To understand how that “hollow and open” space is created, and what benefits it brings to people and the city itself, we had a talk with Nguyen Thanh Tung, an architect and the founder of ANTT Architects.
| Architect Nguyen Thanh Tung
Hello Mr. Nguyen Thanh Tung. In the recent seminar “Hollowness and Open Space of the City,” you said that Hue is like a large garden house, and that Hue is open and very “porous.” That’s a very interesting concept. Can you explain it in more detail? What factors create this difference?
If we regard the house in a garden or the constructions in a city as the “filled part,” then the “hollow part” of the city is the one without constructions.
That is the empty space inside each house and between constructions. It can be the river network, streets, the system of transport, parks, squares, public commons, gardens in houses, and so on. They together form the “hollow” part of the cities including Hue.
Besides, in Hue, there is another interesting open space. It is the garden house, which is the traditional indigenous combination of the house and the garden throughout Vietnam. But when it comes to Hue, it adapts and refines itself to suit the exclusive nature, environment and climate in Hue.
Likewise, New York City has an open space right in the city center among skyscrapers; it is the Central Park.
In Hue, we have the Perfume River running through the city as a “hollow and open” axis. In addition, we have an overlapped system of urban rivers and streets with the landscape around them.
At the same time, we have a system of houses and gardens, constructions and gardens, phu (princes’ or princesses’ residence) and gardens, pagodas and gardens, royal mausoleums and gardens, etc., especially those in the Citadel and the Imperial City. They together exclusively form a typical “hollow and porous” part for Hue.
To put it in a narrower manner, the hollowness and openness in architecture of the house in the city also needs to be considered so that the people living in it can be exposed to nature and hence receive good energy from nature. In your opinion, how should the “hollow part” in each house be created and stressed?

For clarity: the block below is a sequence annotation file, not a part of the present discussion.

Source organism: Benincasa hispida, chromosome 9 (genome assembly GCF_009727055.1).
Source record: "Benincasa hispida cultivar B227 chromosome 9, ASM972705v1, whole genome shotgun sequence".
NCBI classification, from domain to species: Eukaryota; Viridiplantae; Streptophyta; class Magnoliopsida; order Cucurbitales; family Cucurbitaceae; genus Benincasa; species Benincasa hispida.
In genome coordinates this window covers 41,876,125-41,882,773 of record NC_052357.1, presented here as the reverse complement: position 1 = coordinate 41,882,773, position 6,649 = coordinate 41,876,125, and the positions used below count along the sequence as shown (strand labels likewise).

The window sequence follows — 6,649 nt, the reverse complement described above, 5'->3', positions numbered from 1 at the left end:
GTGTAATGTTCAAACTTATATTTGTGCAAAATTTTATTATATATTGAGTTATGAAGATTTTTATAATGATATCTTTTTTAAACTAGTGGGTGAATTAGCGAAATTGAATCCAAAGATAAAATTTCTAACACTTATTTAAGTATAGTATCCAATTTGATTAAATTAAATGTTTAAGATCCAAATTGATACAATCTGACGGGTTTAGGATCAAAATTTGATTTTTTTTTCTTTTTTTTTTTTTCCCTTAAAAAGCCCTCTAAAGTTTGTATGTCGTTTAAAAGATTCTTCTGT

There are two basic tendencies. They are bringing nature to the house and returning to constructing small houses in a large garden like colonial villas or traditional garden houses, or maybe a combination of those two tendencies.
The Pooh Gardening House which we recently built at 8 Nguyen Tuan Street is a typical case of the combination of those two tendencies. First and foremost, we aim/
s at reducing the number of constructions to make room for the garden while meeting all the needs of the owner’s family.
Besides, we also consider the owner’s desire of bringing nature into the house, creating an open space. The house and the garden must satisfy requirements about feng-shui, ensuring the physical and spiritual health for each member in the family.
With the aim of saving 90% of the surface area for trees and plants, we must design in a way that allows growing trees and plants not only on the ground but also on the house roof, forming a three-tiered garden.
The Pooh Gardening House becomes “a garden in the city,” a place full of nature within the city of Hue. It is the perfect place for children to discover and experience their love for nature and grow new shoots.
At the seminar “Hollowness and Open Space” architect Hoang Manh stressed that nature is the most important element of a city and a house. But in reality, nature _ the “hollow part” is being reduced now. What do you think about it?
While places such as Saigon, Hanoi or New York City lack open space, Hue is “porous” with lots of open space and full of nature. Big cities with high urbanization mean high demand in construction and their open space thus keeps shrinking.
| The Perfume River running through the city of Hue. Photo: Minh Hoa
Urban planners, policy makers, or urban managers play a very important role. What architects can do takes place within their houses and constructions they build. They can persuade their clients to decrease construction and increase open space for nature, which, in turn, increases their quality of life.
Architects understand that the open space in each construction contributes to the open space of the city as a whole. That is the “architecture that heals,” as expressed by architect Nguyen Hoang Manh.
Hue has been so far preserving its typical valuable open space. In your opinion, what should we do so that the open space in Hue is not only maintained but also expanded?
“I think Hue really needs long-term planning aiming to protect the open green space in the relic complex and the city including public places such as squares, tree-bordered streets in both the old quarters and the new ones.
The most important thing is to preserve the Perfume River with its tributaries and the landscape along it, both in and out of the Citadel. We should have plans to conserve and develop the Perfume River axis sustainably in relation to history, culture, society, science, economy and environment. In order to do so, we need the love for houses and gardens in Hue.
Thank you, sir.